You already know that you need to vet your suppliers so you don't start to engage with vendors relying on one of many potentially lethal practices:
- Abusive work environments (aka sweatshops) – when "Just Do It" shouldn't mean throwing shoes at employees or kicking them
- Child labor – even if youngsters make such wonderful Afghan rugs (/sarcasm)
- Strong arm procurement – the "fair" trade movement against extortionist buying practices
- Dubious chain of custody or provenance – "conflict" metals, forestry products
No wonder Codes of Conduct these days can get quite lengthy for vendors to wade through.
To the above list of depressing activities to stay away from, it looks like you should now add political impact on your business to the list of risk factors. In case you hadn't noticed this already, Microsoft has just decided to end their part of the MSNBC joint venture. As of July 16, MSNBC is no more. Rumor has it that Microsoft will get $300M for their 50 percent stake. Microsoft put $321M into the venture back in 1996 when it was formed.
Reasons are stated as freeing Microsoft to create their own online news service, as well as business repercussions from the politically slanted content on MSNBC. According to this article, Microsoft was exasperated by "the MSNBC cable channel's strategy to counter Fox News Channel's appeal to conservative viewers by tailoring its programming for an audience with a liberal viewpoint," which presumably is not the best marketing approach when you want to reach corporate decision makers managing IT spend.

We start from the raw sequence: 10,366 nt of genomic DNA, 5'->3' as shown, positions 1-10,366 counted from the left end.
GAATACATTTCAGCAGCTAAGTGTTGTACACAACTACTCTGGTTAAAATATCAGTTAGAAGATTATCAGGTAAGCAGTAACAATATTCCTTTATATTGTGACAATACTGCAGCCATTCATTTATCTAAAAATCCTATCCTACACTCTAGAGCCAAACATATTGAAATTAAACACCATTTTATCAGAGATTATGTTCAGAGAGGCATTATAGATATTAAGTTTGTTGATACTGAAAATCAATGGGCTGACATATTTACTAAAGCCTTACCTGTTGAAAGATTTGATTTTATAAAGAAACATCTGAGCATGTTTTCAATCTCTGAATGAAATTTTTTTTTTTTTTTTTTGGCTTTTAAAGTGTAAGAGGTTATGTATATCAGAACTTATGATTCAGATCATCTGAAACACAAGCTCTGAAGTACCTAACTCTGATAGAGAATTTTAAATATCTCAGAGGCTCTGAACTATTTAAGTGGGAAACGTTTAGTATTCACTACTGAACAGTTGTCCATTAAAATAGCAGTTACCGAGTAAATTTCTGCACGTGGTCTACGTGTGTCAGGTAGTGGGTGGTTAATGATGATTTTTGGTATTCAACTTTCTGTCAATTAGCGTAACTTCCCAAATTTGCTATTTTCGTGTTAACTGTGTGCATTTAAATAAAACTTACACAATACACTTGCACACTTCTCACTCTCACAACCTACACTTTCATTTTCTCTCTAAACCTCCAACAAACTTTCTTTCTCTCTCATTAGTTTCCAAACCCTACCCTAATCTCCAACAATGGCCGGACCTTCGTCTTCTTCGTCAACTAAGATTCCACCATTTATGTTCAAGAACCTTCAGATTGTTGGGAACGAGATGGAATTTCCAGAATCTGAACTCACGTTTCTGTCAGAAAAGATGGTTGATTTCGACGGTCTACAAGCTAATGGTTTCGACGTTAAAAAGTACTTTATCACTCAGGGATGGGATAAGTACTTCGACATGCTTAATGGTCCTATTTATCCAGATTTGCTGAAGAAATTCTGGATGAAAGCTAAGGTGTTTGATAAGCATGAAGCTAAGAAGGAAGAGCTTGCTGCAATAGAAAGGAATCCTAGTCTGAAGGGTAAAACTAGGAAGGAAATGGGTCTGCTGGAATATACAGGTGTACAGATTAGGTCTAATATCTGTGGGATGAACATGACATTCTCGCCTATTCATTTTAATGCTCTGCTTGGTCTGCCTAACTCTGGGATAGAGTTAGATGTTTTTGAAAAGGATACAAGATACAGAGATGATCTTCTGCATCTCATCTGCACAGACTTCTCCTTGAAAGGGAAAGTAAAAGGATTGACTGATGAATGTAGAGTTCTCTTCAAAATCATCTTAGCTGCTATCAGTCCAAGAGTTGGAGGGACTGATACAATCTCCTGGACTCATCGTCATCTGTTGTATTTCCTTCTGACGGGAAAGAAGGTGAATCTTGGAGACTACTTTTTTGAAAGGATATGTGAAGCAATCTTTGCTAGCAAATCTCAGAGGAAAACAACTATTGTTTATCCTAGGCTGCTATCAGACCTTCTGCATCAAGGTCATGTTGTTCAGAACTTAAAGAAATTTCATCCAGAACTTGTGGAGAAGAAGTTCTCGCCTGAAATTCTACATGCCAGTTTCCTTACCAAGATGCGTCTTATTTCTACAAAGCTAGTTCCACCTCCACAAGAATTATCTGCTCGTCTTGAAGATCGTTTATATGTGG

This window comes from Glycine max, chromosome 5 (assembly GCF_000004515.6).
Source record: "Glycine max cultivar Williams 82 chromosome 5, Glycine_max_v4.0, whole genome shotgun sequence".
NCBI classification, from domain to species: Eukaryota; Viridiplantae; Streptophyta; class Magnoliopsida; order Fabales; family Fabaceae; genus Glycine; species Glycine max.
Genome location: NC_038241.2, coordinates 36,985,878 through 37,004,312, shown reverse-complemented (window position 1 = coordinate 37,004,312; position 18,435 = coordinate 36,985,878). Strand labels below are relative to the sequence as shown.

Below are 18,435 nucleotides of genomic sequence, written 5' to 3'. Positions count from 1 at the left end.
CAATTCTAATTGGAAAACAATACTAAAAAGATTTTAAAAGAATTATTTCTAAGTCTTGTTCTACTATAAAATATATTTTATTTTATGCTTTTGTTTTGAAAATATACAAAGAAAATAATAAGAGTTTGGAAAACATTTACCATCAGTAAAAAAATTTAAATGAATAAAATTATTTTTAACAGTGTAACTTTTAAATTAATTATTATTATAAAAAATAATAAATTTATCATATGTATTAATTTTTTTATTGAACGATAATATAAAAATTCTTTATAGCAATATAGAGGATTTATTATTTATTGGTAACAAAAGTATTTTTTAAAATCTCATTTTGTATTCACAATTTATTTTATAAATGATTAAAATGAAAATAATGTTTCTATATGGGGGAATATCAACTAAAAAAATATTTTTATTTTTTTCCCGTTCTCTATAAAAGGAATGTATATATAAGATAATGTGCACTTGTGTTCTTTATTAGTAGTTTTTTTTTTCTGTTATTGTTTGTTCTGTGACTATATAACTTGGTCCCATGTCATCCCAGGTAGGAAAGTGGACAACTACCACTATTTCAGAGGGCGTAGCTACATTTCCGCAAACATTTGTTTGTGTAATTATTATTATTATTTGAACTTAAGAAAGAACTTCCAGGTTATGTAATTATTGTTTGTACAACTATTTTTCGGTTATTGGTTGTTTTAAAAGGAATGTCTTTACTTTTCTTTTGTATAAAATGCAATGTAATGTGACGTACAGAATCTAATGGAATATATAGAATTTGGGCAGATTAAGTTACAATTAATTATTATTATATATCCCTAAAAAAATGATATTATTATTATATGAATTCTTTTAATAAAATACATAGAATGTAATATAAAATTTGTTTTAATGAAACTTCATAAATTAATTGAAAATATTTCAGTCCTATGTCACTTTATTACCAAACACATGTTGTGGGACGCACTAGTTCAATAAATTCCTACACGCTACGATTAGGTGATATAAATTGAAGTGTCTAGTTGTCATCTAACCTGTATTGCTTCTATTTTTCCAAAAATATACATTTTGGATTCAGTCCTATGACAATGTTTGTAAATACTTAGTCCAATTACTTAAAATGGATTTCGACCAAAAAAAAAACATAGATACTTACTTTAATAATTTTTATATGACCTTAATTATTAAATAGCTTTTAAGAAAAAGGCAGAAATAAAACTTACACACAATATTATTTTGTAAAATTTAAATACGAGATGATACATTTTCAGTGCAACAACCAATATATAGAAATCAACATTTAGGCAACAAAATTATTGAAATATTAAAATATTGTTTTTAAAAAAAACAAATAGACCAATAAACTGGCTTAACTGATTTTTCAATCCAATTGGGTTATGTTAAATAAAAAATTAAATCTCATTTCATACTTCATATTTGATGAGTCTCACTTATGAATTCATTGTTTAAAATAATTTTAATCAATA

It becomes clear that the MSNBC message was slanted against Microsoft's interests in a quote from Bob Visse, general manager of Microsoft's MSN portal. He says, "Being limited to MSNBC.com content was problematic to us because we couldn't have the multiple news sources and the multiple perspectives that our users were telling us that they wanted." Other areas of the article reference Fox as the main opponent. So in other words, MSNBC was too liberal for Microsoft.
Other than agreeing that Spend Matters has most excellent procurement and supply chain content (!), we probably all have different opinions on whether MSNBC was too liberal -- or not. Regardless, when a company like Microsoft goes to the trouble of starting and then dissolving a large joint venture, for political reasons, this calls for analysis. Ideally, companies try to look at the broader picture and carefully form business relationships that are mutually beneficial, especially before shelling out hundreds of millions on JVs. If anything, the MSNBC dissolution signals a continued trend toward a broadened risk definition within corporations. At Spend Matters, we would not be surprised to see some form of political scorecarding being applied to vendor selections in the future.